Food Structure


Wheat starch:water (1:2) dispersions were studied by small angle x-ray scatter diffractometry (SAXS), and by light, polarizing microscopy, and scanning electron microscopy (SEM). X-ray scatter data were collected in the 64-661 A range. Radii of gyration (Rg) of spherically shaped regions and d-spacings were calculated for samples that were treated as follows: 25° C and run at 25° C; heated to 88° C and run at 82° C; heated to 88° C, stored at 25° C for 2 h or 3 days and run at 25° C; heated to 88° C, stored at 2° C for 3 days and run at 6° C. Samples comparable to those used for SAXS experiments were stored without x-ray irradiation to evaluate the effects of x-ray exposure on starch structure. All samples were evaluated for differences in granule morphology and loss of birefringence using light, SEM and polarizing microscopy.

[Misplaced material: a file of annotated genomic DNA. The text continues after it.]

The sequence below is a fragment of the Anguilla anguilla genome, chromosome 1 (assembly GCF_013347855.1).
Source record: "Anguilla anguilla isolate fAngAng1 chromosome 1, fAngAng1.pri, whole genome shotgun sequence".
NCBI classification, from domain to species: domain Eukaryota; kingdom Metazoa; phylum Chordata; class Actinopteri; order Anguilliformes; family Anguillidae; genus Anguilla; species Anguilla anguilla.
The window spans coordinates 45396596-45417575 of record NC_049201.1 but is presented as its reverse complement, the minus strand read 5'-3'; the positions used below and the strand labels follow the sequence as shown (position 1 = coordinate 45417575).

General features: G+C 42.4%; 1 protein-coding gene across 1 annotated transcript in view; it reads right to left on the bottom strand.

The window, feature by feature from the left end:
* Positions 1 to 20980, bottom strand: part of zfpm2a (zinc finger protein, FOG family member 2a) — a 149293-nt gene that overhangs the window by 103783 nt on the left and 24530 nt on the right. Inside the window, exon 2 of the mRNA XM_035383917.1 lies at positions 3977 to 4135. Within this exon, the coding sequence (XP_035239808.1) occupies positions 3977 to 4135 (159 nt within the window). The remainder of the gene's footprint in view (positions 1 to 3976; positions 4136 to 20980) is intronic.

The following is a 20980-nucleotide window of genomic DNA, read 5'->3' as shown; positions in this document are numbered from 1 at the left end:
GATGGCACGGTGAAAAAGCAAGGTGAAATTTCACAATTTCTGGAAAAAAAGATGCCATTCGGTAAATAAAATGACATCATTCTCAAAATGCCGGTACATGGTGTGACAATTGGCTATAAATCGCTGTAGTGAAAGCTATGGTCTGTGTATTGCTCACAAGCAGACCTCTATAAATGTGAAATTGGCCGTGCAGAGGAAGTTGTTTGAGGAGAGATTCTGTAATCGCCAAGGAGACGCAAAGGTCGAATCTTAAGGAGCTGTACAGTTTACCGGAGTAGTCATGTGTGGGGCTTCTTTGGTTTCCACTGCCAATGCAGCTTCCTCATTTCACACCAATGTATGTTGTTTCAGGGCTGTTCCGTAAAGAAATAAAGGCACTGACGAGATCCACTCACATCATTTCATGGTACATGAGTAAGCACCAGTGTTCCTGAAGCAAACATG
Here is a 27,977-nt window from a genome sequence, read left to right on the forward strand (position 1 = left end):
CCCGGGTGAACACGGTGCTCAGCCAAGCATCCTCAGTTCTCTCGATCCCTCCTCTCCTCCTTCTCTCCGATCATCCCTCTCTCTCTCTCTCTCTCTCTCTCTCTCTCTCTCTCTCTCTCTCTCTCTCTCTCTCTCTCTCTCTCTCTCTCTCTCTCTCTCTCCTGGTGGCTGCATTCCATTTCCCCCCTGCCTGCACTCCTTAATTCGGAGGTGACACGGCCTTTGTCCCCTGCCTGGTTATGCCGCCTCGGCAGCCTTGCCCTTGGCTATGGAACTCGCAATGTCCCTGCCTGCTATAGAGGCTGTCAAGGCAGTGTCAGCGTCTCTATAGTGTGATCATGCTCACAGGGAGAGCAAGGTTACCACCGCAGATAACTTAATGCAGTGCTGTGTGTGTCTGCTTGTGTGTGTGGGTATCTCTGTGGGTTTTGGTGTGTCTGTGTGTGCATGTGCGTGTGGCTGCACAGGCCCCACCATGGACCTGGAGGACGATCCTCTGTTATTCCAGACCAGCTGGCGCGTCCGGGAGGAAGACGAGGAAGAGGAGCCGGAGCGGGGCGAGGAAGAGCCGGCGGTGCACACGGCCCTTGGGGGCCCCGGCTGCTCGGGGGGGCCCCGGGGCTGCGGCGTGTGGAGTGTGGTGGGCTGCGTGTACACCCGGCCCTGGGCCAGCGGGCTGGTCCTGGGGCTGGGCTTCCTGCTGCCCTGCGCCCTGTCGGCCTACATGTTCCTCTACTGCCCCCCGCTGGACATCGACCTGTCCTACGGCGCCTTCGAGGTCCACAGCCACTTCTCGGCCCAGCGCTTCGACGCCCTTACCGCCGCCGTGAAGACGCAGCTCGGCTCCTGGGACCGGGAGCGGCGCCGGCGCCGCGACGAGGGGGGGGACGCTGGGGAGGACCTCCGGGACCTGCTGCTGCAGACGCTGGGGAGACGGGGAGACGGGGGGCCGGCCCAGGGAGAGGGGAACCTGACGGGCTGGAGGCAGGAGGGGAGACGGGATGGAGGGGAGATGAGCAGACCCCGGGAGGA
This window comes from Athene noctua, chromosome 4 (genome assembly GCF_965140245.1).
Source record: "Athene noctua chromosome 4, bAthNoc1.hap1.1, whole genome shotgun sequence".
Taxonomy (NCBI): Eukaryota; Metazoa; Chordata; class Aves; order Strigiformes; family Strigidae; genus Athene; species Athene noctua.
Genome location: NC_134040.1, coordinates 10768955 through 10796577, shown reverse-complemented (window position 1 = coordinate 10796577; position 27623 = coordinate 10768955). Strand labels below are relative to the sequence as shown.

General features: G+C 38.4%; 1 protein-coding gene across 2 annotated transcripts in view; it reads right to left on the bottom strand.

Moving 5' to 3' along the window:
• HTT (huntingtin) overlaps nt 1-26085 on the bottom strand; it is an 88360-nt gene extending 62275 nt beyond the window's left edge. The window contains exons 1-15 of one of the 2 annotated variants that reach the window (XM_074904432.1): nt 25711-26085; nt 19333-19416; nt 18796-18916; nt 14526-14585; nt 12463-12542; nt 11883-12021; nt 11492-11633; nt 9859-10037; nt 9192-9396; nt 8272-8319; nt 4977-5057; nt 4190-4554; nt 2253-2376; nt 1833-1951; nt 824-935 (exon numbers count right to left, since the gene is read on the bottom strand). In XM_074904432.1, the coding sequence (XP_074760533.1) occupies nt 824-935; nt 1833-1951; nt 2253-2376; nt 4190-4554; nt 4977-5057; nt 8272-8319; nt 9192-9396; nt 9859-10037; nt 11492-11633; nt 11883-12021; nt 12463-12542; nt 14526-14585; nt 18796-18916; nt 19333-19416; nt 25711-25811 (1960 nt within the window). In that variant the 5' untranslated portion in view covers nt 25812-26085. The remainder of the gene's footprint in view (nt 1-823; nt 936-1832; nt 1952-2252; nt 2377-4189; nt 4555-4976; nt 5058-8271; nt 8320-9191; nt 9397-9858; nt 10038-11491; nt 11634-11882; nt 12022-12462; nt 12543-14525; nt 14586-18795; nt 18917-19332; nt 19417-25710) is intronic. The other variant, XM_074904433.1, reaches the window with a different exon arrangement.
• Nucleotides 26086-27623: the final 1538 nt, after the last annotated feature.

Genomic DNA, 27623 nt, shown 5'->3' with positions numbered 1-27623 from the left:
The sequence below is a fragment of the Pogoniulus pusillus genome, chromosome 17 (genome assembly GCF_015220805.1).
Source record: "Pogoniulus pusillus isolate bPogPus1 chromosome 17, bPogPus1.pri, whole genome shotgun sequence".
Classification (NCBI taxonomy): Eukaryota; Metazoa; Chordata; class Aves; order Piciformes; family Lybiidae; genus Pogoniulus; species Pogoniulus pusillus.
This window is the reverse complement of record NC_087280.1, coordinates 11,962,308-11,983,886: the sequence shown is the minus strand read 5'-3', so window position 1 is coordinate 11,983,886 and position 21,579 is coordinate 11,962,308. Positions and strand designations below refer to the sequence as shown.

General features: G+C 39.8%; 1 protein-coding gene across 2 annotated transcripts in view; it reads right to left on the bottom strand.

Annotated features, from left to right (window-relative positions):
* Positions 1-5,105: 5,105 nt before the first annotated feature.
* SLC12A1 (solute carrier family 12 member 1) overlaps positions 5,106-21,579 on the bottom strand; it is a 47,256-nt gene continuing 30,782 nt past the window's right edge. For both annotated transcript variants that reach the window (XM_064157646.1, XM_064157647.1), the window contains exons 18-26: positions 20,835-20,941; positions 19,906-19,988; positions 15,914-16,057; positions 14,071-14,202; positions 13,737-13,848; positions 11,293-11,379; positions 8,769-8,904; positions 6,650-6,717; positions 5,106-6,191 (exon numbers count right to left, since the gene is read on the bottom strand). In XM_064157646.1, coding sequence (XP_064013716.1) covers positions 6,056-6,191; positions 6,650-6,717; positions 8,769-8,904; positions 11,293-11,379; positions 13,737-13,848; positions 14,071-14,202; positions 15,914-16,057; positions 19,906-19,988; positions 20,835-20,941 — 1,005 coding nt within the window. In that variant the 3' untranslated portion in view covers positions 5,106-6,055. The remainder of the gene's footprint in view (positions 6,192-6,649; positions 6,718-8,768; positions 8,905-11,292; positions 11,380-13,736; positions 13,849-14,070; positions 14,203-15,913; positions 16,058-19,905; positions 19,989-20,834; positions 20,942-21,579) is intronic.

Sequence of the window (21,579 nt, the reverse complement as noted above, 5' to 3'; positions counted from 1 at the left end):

SAXS results indicated that a well-defined d-spacing that was seen between 260-296 A in unheated granules is related to birefringence of the starch granule and was not found again after heating, cooling, and storage. These observations indicate that a more random order was present after heating. The 260-296 A spacing fits the 3 cluster, ordered model for amylopectin in which an extended amylopectin molecule has a diameter of 500 A. The Rg data further support this model because an Rg value for unheated starch was found at 249 A. A maximal Rg change occurred for starch heated to 88° c and stored for 3 days at 2° C (Rg 175 A). These data suggest that heating, cooling and storage result in a molecular reorganization extending over a relatively large distance and involving both a loss of order (shown by loss of the 260-296 A spacing) and a tightening of the structure (shown by the decrease in the Rg values).

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